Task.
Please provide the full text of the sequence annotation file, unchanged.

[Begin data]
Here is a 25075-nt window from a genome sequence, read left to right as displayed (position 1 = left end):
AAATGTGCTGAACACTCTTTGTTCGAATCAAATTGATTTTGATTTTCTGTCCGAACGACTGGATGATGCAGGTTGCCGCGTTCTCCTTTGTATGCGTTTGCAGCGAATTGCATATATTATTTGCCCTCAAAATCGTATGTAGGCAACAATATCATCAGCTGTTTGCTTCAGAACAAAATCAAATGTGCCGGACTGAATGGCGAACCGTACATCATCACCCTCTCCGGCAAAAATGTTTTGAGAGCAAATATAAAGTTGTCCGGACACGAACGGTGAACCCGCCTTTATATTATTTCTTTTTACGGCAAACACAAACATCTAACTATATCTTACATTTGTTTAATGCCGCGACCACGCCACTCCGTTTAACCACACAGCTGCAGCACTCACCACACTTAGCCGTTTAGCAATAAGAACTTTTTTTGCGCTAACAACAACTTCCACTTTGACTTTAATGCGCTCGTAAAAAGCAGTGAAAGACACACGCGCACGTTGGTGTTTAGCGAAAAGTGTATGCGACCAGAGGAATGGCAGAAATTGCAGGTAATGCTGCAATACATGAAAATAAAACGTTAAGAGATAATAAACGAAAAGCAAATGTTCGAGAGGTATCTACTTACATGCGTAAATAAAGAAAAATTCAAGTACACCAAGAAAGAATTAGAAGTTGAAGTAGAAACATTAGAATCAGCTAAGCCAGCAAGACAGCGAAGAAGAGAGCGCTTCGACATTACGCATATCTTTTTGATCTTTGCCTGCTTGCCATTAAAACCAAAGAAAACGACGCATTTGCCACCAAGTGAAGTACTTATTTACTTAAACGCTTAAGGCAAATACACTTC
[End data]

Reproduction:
Here is a 25075-nt window from a genome sequence, read left to right as displayed (position 1 = left end):
AAATGTGCTGAACACTCTTTGTTCGAATCAAATTGATTTTGATTTTCTGTCCGAACGACTGGATGATGCAGGTTGCCGCGTTCTCCTTTGTATGCGTTTGCAGCGAATTGCATATATTATTTGCCCTCAAAATCGTATGTAGGCAACAATATCATCAGCTGTTTGCTTCAGAACAAAATCAAATGTGCCGGACTGAATGGCGAACCGTACATCATCACCCTCTCCGGCAAAAATGTTTTGAGAGCAAATATAAAGTTGTCCGGACACGAACGGTGAACCCGCCTTTATATTATTTCTTTTTACGGCAAACACAAACATCTAACTATATCTTACATTTGTTTAATGCCGCGACCACGCCACTCCGTTTAACCACACAGCTGCAGCACTCACCACACTTAGCCGTTTAGCAATAAGAACTTTTTTTGCGCTAACAACAACTTCCACTTTGACTTTAATGCGCTCGTAAAAAGCAGTGAAAGACACACGCGCACGTTGGTGTTTAGCGAAAAGTGTATGCGACCAGAGGAATGGCAGAAATTGCAGGTAATGCTGCAATACATGAAAATAAAACGTTAAGAGATAATAAACGAAAAGCAAATGTTCGAGAGGTATCTACTTACATGCGTAAATAAAGAAAAATTCAAGTACACCAAGAAAGAATTAGAAGTTGAAGTAGAAACATTAGAATCAGCTAAGCCAGCAAGACAGCGAAGAAGAGAGCGCTTCGACATTACGCATATCTTTTTGATCTTTGCCTGCTTGCCATTAAAACCAAAGAAAACGACGCATTTGCCACCAAGTGAAGTACTTATTTACTTAAACGCTTAAGGCAAATACACTTC